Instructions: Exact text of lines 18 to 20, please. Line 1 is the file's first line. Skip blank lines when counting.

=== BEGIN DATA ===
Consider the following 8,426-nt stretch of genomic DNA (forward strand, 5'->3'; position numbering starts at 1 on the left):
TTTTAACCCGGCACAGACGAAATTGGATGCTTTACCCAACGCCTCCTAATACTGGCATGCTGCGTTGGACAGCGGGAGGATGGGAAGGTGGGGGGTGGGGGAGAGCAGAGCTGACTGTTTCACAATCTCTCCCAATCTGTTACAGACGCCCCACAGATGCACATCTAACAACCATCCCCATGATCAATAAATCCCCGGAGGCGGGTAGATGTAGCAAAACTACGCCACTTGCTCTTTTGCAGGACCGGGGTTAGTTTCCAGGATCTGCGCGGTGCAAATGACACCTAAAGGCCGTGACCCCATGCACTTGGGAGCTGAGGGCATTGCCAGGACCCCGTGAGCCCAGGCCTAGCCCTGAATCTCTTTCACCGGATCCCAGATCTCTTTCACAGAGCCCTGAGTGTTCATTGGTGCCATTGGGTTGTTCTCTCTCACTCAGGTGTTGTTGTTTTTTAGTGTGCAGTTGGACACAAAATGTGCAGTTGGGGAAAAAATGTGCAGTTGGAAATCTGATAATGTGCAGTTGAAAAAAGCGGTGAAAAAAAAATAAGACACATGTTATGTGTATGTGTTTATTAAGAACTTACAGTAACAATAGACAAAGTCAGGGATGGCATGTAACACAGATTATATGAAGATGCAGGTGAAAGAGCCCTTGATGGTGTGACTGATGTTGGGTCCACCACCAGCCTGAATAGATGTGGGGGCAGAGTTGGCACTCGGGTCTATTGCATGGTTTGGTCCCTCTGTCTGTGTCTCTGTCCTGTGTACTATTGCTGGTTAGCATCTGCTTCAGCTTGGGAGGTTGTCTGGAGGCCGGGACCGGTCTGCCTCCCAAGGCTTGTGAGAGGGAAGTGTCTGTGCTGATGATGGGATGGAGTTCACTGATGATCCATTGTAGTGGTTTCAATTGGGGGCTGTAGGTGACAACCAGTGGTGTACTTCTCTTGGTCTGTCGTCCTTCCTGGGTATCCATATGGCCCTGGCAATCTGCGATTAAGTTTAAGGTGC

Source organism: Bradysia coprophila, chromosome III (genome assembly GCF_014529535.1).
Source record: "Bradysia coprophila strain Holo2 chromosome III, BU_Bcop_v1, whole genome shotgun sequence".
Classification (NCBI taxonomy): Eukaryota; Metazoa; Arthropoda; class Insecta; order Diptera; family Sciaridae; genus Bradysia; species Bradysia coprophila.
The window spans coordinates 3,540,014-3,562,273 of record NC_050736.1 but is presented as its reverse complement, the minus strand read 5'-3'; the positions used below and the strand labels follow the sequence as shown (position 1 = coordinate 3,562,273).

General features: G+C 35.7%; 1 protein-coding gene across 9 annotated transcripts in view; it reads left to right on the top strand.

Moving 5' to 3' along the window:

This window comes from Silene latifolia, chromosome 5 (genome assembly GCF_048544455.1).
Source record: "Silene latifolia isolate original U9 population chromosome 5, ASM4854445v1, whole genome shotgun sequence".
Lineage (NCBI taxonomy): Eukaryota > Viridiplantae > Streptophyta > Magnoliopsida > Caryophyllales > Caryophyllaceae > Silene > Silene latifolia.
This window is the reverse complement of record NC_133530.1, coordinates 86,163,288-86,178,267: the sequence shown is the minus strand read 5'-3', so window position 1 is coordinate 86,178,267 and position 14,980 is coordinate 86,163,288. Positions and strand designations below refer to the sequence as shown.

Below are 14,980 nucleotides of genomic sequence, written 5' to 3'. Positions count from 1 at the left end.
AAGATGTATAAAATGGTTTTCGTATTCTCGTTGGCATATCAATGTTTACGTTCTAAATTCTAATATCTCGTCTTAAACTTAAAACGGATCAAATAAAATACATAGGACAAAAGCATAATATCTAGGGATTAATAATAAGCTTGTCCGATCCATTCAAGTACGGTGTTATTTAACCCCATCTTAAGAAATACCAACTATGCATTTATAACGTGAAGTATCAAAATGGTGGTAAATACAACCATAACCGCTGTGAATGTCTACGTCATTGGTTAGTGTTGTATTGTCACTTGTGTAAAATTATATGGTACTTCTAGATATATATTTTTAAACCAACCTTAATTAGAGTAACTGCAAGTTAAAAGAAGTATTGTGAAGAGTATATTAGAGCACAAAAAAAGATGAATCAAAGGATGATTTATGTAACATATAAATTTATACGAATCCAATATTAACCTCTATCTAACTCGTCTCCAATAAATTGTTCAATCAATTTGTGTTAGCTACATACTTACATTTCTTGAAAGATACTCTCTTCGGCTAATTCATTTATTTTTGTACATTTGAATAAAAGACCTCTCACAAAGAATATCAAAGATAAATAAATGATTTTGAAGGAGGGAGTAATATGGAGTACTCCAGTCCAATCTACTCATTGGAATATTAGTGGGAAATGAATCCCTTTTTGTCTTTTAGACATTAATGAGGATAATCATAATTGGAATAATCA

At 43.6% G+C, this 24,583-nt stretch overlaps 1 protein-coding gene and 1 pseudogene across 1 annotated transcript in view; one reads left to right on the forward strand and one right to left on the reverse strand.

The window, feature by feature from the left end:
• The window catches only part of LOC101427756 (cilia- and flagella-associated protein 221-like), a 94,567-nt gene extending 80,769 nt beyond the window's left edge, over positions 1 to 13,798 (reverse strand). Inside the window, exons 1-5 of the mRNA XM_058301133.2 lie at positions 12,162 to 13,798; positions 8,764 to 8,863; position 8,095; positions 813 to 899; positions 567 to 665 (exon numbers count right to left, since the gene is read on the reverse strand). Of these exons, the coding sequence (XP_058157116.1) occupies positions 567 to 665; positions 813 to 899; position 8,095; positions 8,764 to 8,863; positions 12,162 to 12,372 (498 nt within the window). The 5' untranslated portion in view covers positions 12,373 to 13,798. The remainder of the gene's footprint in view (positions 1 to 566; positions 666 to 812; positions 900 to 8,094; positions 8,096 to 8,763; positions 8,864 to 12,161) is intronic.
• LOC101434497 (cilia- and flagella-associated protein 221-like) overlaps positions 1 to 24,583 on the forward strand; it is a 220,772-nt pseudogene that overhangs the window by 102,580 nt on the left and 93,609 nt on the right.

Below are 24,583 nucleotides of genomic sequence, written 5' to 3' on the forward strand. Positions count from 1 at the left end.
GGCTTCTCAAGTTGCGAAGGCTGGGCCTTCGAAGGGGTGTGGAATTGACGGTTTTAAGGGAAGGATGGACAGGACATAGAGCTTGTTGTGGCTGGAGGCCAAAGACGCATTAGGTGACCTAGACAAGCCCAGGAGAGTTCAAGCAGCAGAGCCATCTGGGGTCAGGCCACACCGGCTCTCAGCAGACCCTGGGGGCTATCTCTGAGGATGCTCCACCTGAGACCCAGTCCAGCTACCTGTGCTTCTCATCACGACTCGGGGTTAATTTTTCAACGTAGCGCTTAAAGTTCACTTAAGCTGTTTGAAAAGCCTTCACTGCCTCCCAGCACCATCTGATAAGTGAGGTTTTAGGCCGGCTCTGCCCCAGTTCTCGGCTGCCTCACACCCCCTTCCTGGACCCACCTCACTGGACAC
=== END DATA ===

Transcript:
• LOC101434497 (cilia- and flagella-associated protein 221-like) overlaps positions 1 to 24,583 on the forward strand; it is a 220,772-nt pseudogene that overhangs the window by 102,580 nt on the left and 93,609 nt on the right.

Below are 24,583 nucleotides of genomic sequence, written 5' to 3' on the forward strand. Positions count from 1 at the left end.
GGCTTCTCAAGTTGCGAAGGCTGGGCCTTCGAAGGGGTGTGGAATTGACGGTTTTAAGGGAAGGATGGACAGGACATAGAGCTTGTTGTGGCTGGAGGCCAAAGACGCATTAGGTGACCTAGACAAGCCCAGGAGAGTTCAAGCAGCAGAGCCATCTGGGGTCAGGCCACACCGGCTCTCAGCAGACCCTGGGGGCTATCTCTGAGGATGCTCCACCTGAGACCCAGTCCAGCTACCTGTGCTTCTCATCACGACTCGGGGTTAATTTTTCAACGTAGCGCTTAAAGTTCACTTAAGCTGTTTGAAAAGCCTTCACTGCCTCCCAGCACCATCTGATAAGTGAGGTTTTAGGCCGGCTCTGCCCCAGTTCTCGGCTGCCTCACACCCCCTTCCTGGACCCACCTCACTGGACAC